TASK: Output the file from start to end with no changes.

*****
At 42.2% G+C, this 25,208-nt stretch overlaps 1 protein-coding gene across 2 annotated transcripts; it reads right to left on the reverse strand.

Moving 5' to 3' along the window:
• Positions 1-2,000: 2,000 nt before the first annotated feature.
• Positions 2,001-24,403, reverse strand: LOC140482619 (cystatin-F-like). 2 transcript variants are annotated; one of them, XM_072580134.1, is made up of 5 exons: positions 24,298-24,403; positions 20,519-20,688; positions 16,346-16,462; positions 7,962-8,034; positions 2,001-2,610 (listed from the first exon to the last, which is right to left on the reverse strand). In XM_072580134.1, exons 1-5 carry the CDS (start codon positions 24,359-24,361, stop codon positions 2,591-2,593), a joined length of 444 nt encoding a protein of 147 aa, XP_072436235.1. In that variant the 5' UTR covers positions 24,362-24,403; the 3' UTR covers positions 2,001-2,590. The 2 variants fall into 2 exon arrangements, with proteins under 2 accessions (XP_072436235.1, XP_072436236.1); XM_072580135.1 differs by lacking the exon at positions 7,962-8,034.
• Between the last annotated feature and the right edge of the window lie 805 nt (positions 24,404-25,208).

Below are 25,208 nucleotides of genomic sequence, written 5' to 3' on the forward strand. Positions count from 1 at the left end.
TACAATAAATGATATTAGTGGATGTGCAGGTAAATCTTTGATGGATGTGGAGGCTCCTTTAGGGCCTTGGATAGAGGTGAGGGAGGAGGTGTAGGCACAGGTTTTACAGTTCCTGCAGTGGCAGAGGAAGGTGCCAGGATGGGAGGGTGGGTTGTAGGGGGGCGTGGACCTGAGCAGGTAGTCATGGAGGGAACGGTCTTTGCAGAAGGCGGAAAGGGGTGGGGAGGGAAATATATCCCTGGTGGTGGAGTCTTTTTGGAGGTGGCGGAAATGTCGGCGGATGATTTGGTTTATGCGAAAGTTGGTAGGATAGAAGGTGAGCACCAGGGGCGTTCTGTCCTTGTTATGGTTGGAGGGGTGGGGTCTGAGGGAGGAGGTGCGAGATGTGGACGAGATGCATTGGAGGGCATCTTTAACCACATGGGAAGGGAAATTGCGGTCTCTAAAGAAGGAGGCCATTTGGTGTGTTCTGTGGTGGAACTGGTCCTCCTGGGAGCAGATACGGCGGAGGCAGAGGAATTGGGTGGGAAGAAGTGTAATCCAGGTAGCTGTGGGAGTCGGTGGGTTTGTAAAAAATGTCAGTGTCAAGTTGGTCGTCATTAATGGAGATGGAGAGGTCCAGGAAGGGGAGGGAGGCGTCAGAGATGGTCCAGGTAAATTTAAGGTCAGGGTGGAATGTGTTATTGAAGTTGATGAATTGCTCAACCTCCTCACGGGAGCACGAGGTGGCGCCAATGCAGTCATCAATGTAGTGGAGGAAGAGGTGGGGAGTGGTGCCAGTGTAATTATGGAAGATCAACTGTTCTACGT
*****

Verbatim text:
At 42.2% G+C, this 25,208-nt stretch overlaps 1 protein-coding gene across 2 annotated transcripts; it reads right to left on the reverse strand.

Moving 5' to 3' along the window:
• Positions 1-2,000: 2,000 nt before the first annotated feature.
• Positions 2,001-24,403, reverse strand: LOC140482619 (cystatin-F-like). 2 transcript variants are annotated; one of them, XM_072580134.1, is made up of 5 exons: positions 24,298-24,403; positions 20,519-20,688; positions 16,346-16,462; positions 7,962-8,034; positions 2,001-2,610 (listed from the first exon to the last, which is right to left on the reverse strand). In XM_072580134.1, exons 1-5 carry the CDS (start codon positions 24,359-24,361, stop codon positions 2,591-2,593), a joined length of 444 nt encoding a protein of 147 aa, XP_072436235.1. In that variant the 5' UTR covers positions 24,362-24,403; the 3' UTR covers positions 2,001-2,590. The 2 variants fall into 2 exon arrangements, with proteins under 2 accessions (XP_072436235.1, XP_072436236.1); XM_072580135.1 differs by lacking the exon at positions 7,962-8,034.
• Between the last annotated feature and the right edge of the window lie 805 nt (positions 24,404-25,208).

Below are 25,208 nucleotides of genomic sequence, written 5' to 3' on the forward strand. Positions count from 1 at the left end.
TACAATAAATGATATTAGTGGATGTGCAGGTAAATCTTTGATGGATGTGGAGGCTCCTTTAGGGCCTTGGATAGAGGTGAGGGAGGAGGTGTAGGCACAGGTTTTACAGTTCCTGCAGTGGCAGAGGAAGGTGCCAGGATGGGAGGGTGGGTTGTAGGGGGGCGTGGACCTGAGCAGGTAGTCATGGAGGGAACGGTCTTTGCAGAAGGCGGAAAGGGGTGGGGAGGGAAATATATCCCTGGTGGTGGAGTCTTTTTGGAGGTGGCGGAAATGTCGGCGGATGATTTGGTTTATGCGAAAGTTGGTAGGATAGAAGGTGAGCACCAGGGGCGTTCTGTCCTTGTTATGGTTGGAGGGGTGGGGTCTGAGGGAGGAGGTGCGAGATGTGGACGAGATGCATTGGAGGGCATCTTTAACCACATGGGAAGGGAAATTGCGGTCTCTAAAGAAGGAGGCCATTTGGTGTGTTCTGTGGTGGAACTGGTCCTCCTGGGAGCAGATACGGCGGAGGCAGAGGAATTGGGTGGGAAGAAGTGTAATCCAGGTAGCTGTGGGAGTCGGTGGGTTTGTAAAAAATGTCAGTGTCAAGTTGGTCGTCATTAATGGAGATGGAGAGGTCCAGGAAGGGGAGGGAGGCGTCAGAGATGGTCCAGGTAAATTTAAGGTCAGGGTGGAATGTGTTATTGAAGTTGATGAATTGCTCAACCTCCTCACGGGAGCACGAGGTGGCGCCAATGCAGTCATCAATGTAGTGGAGGAAGAGGTGGGGAGTGGTGCCAGTGTAATTATGGAAGATCAACTGTTCTACGT